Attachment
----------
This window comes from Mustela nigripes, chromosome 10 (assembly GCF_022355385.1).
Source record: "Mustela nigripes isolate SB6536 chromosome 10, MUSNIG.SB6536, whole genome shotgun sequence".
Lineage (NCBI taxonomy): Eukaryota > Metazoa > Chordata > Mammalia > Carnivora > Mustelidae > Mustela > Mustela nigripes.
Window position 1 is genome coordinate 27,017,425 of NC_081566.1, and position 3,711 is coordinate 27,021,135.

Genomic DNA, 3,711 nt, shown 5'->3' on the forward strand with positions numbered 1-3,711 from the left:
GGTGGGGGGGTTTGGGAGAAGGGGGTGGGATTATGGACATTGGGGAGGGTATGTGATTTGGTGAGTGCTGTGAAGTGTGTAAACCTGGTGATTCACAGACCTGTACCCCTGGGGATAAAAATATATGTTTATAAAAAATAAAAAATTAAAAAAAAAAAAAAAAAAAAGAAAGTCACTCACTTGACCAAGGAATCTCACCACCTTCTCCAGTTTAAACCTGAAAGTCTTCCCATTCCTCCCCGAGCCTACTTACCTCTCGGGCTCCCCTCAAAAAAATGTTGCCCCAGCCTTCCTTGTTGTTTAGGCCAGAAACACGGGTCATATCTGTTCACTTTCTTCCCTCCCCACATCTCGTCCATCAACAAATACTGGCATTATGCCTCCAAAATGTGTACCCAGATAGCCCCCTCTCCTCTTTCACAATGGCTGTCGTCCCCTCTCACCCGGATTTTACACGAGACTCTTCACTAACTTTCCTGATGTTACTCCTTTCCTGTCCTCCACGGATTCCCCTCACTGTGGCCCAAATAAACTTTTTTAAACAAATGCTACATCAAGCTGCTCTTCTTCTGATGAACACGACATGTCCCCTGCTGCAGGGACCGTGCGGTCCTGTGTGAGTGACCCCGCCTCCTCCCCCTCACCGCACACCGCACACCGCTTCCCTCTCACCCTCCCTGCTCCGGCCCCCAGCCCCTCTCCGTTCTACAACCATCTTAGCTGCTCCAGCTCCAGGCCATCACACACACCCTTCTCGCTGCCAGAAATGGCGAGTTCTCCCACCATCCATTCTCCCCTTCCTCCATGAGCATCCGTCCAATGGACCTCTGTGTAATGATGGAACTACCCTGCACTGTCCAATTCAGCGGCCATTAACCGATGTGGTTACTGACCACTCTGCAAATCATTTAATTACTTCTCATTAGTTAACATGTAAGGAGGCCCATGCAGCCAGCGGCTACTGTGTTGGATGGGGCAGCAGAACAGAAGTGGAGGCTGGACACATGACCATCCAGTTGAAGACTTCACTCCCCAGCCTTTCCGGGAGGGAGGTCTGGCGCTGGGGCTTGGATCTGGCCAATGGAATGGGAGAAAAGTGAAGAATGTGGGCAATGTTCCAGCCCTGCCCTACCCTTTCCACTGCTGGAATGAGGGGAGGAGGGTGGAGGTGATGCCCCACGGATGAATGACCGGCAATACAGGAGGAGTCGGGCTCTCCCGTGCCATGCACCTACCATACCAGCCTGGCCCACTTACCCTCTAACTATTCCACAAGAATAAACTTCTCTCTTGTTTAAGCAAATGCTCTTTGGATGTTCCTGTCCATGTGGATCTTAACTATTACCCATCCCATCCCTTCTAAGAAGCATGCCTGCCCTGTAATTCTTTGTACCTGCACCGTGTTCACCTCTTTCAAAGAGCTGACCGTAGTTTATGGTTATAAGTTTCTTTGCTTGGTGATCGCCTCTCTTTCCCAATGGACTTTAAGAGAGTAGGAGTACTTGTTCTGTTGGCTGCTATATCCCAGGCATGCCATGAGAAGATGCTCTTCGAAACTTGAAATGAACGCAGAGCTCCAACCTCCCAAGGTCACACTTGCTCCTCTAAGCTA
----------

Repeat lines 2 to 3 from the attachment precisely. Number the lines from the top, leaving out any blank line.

Source record: "Mustela nigripes isolate SB6536 chromosome 10, MUSNIG.SB6536, whole genome shotgun sequence".
Lineage (NCBI taxonomy): Eukaryota > Metazoa > Chordata > Mammalia > Carnivora > Mustelidae > Mustela > Mustela nigripes.